A: There were many different types of Pterosaurs, ranging in wingspan from a few inches wide to about 36 ft. Pterosaurs were carnivores; various Pterosaurs ate fish (which they caught at the surface of the oceans), mollusks, crabs, perhaps plankton (for some species), insects, and scavenged dead animals on land. Pterosaur fossils have been found in North America, Europe, Africa, and Australia. For more information on Pterosaurs, click here.
Q: Are there any pictures of an actual dinosaur footprint? If so where could look for it.
from Sue H., newville, pa, USA; April 8, 1999
A: There are a couple of pictures in this page on dinosaur trackways
Q: Was the Archaeopteryx around when people where around
from Danielle K., px, az, USA; April 8, 1999
A: No, Archaeopteryx lived about 150 million years ago; people didn't evolved until roughly 200,000 years ago. For more information on Archaeopteryx, click here.
Q: Is there an mammal named the PTEROSAURS
from Toni S., Baton Rouge, LA, USA; April 8, 1999
A: Pterosaurs were a type of flying reptile that lived during the Mesozoic Era. They were not mammals. For more information on Pterosaurs, click here.
Q: where can I find some pictures of a Othnielia?
from Erica, Orlando, Florida, USA; April 8, 1999
A: For a drawing of Othnielia and an information sheet about it, click here.
Q: Where can I find information on the theory about the little animals eating the eggs of the dinosaurs?
from Rachel P., Astoria, NY, USA; April 8, 1999
A: Some people have theorized that Mesozoic Era mammals led to the extinction of the dinosaurs by eating the dinosaur's eggs. For more information on this and other extinction theories, click here.
Q: Who made the names of dinosaurs?
from jamie J., Viborg, SD, USA; April 8, 1999
A: The person who discovers a new genus of dinosaur is th one who names it. For a page on how some dinosaurs were named, click here.
Q: DO any Dinosaurs fly?
from Jessica M., Phoenix, AZ, USA; April 7, 1999
A: No, but many pterosaurs did. For more information on pterosaurs, click here.
Q: which dinosaur was belived to be the fastest moving?
from John D., USA; April 7, 1999
A: See the page on extreme dinosaurs.
Q: What can you tell about dinosaurs reproduction
from v.b.; April 7, 1999
A: No one knows much about dinosaur reproduction, except that most dinosaurs hatched from eggs. Many fossilized dinosaur eggs have been found; fossilized embyros are rare.
Q: Is there a dinosaur named the PACHYRHINOSAURUS
from Toni S., Baton Rouge, LA, USA; April 7, 1999
A: Yes. For information on Pachyrhinosaurus, click here.
Q: I am doing a report on a dinosaur and I can't remember the name of it I know it starts with a r. I really need your help with this!
from Jamie C., NY, NY, USA; April 6, 1999
A: For the "R" listing in the Dinosaur Dictionary, click here.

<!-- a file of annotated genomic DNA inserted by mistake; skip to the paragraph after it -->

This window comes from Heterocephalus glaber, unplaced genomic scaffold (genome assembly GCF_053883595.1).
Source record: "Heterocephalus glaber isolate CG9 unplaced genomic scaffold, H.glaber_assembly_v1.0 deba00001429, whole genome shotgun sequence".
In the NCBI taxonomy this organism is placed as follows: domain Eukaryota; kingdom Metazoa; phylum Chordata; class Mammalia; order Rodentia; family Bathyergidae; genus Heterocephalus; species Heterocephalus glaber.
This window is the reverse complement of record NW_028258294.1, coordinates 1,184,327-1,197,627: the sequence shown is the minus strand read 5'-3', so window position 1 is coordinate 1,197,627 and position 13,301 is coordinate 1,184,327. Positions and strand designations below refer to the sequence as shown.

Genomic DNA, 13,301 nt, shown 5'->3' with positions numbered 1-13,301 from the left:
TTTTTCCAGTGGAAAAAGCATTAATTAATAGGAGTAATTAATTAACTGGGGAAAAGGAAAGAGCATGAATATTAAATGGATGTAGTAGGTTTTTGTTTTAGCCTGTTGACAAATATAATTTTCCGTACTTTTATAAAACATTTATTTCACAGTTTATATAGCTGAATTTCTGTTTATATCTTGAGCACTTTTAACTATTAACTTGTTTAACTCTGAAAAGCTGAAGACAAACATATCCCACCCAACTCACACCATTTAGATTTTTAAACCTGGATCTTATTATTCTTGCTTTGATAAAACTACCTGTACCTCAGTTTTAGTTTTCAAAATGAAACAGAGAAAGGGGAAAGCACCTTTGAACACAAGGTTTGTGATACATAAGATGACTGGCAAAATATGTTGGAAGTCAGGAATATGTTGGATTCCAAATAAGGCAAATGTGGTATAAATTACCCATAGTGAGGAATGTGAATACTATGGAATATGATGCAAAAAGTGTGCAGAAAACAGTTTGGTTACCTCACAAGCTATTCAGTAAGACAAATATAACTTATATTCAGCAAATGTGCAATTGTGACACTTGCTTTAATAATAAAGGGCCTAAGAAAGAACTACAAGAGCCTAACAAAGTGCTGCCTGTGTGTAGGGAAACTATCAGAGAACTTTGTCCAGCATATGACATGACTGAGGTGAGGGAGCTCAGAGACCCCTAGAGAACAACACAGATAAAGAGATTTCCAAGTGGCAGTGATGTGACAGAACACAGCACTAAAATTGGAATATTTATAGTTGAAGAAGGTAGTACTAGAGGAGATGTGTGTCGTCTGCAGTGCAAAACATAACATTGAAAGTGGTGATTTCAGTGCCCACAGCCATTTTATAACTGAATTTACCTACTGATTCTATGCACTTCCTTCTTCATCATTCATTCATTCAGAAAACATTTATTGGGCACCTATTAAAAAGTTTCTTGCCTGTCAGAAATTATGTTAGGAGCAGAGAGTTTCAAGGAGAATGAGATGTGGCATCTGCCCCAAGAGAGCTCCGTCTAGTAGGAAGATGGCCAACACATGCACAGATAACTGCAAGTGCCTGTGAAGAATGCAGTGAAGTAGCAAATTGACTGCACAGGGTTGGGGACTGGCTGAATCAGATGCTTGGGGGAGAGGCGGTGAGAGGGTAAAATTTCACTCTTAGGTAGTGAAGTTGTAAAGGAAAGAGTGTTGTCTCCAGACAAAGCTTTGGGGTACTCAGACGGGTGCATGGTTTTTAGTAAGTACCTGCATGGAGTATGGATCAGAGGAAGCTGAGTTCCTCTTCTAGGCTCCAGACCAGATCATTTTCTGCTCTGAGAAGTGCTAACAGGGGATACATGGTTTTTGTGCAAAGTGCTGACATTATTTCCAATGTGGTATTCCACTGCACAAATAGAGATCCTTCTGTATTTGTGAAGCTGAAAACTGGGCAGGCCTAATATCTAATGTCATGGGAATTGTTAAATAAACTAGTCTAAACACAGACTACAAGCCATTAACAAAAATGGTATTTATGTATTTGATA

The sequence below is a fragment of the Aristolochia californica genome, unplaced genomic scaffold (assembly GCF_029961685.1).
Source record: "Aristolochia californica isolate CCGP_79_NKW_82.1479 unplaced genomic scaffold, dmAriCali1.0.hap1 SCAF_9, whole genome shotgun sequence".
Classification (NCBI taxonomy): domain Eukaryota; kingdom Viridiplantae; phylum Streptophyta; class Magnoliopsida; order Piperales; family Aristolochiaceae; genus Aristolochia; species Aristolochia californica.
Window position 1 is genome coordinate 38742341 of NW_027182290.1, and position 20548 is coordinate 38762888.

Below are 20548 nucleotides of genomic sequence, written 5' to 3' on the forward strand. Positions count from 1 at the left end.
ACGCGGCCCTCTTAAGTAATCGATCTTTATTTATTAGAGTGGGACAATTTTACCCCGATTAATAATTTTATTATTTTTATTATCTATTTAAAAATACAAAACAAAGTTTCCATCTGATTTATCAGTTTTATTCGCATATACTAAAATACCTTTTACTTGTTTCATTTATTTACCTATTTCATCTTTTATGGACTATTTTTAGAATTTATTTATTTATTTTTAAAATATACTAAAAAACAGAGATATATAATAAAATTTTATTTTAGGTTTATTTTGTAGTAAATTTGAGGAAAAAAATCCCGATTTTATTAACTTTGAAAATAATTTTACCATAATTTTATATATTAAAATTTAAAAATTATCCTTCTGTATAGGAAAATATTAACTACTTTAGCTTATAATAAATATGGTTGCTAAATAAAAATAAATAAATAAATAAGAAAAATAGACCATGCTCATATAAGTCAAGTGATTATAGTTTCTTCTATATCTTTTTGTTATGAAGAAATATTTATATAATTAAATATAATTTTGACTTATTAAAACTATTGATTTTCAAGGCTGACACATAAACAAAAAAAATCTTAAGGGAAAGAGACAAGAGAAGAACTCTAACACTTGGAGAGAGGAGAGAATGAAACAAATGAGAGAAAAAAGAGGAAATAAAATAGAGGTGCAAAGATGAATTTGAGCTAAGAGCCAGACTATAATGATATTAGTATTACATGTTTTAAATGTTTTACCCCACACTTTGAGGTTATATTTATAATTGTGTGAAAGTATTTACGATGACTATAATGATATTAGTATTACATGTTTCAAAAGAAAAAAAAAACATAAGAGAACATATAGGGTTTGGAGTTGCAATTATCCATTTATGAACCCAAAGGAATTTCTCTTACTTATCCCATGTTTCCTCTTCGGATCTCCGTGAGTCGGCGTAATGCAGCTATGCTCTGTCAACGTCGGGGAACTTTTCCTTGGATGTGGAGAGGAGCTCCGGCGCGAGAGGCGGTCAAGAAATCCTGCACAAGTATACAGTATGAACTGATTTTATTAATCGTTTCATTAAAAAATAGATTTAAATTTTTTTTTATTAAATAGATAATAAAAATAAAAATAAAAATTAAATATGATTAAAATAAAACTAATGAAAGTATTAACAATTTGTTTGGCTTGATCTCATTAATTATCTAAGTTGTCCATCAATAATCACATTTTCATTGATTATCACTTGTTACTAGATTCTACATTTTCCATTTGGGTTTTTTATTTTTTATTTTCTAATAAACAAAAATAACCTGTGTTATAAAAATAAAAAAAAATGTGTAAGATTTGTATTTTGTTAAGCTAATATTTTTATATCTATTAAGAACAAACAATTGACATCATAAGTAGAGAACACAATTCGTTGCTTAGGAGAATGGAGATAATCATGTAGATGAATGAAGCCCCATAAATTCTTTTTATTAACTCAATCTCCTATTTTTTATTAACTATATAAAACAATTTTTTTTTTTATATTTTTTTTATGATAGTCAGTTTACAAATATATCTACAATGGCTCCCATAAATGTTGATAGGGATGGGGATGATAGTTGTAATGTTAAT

Q: How long were the biggest dinosaurs?
from Amanda N., Walpole, MA, USA; April 6, 1999
A: The biggest dinosaurs were Jurassic sauropods like Supersaurus, Argentinosaurus, and Ultrasauros. They were about100-130 ft (30-40 m) long.
Q: Hi! I'm in the first grade and doing a science project on fossils in general. What can you tell me about fossils? My Dad & I have found some really big (maybe clam-type) ones at the rock hole. Thanks
from Kimberley W., Trenton, N.C., USA; April 5, 1999
A: For general information on fossils, click here. Identifying fossils can be a difficult job. If there is a university nearby, you might try going there (to the paleontology, geology, or biology department) and ask an expert to help you out. Another way is to find a detailed book on bivalve (clams, etc.) fossils. Or search the web for "bivalve fossils" (I've found that Hotbot and Google have the best paleontology links).
Q: We are trying to find information on the VULCANODON....please help!! A picture of one would be greatly appreciated too....THANKS!
from joann c., long branch, nj, USA; April 5, 1999
A: For the entry on Vulcanodon in the Dinosaur Dictionary, click here.
Q: Torosaurus and Archaeopteryx lived in what period of time?
from jacqui n, Barnagat, NJ, USA; April 5, 1999
A: Torosaurus lived during the late Cretaceous period (about 70 to 65 million years ago). For more information about Torosaurus, click here.
Archaeopteryx lived during the Jurassic, about 150 million years ago. For more information on Archaeopteryx, click here.
Q: I am teaching a class on Dinasours and wondered if you have a
list to help pronounce the different name of the dinasours
from Kay S., Laramie, WY, USA; April 4, 1999
A: I'm in the process of adding
pronunciation to the Zoom Dinosaurs "Dinosaur and Paleontology
Dictionary," but only a few letters are done so far. They should be done
this week or next.
Q: what types of dinosaurs have been unearthed in ontario-canada?
from Ricky H., Toronto, Ontario, Canada; April 4, 1999
A: I don't think any dinosaurs have been found in Ontario, but for a list of the dinosaurs found in Canada, click here.
Q: What do they call people who study dinosaurs and other prehistoric animals?
from Aaron B., Louisville, USA; April 4, 1999
Q: What dinosaur name means "swift robber" ?
from Tom C., Bensalem, PA, USA; April 4, 1999
A: Velociraptor. For more information on Velociraptor, click here.
Q: Where in North Dakota can I dig for dinasour fossils (is it legal)? How do I go about it or where can I get information on digging for dinasour fossils?
from curtis s., minot, north dakota, USA; April 3, 1999
A: No dinosaurs have ever been found in North Dakota. For a list of fossils found (by state), click here. To dig for fossils legally, you need permission of the land owner, and the two of you need to decide in advance who retains rights to any fossils discovered. For some information on finding fossils, click here.
Q: How much did a vulisa raptor weigh????
from Taylor, Coldwater, MI, USA; April 2, 1999
A: Velociraptor weighed about 15 to 33 pounds (7 to 15 kg). For more information on Velociraptor, click here.
Q: What does the name Triceratops mean?
from Toni H, Elkhart, Indiana, USA; April 1, 1999
A: Three-horned head. For more information on Triceratops, click here.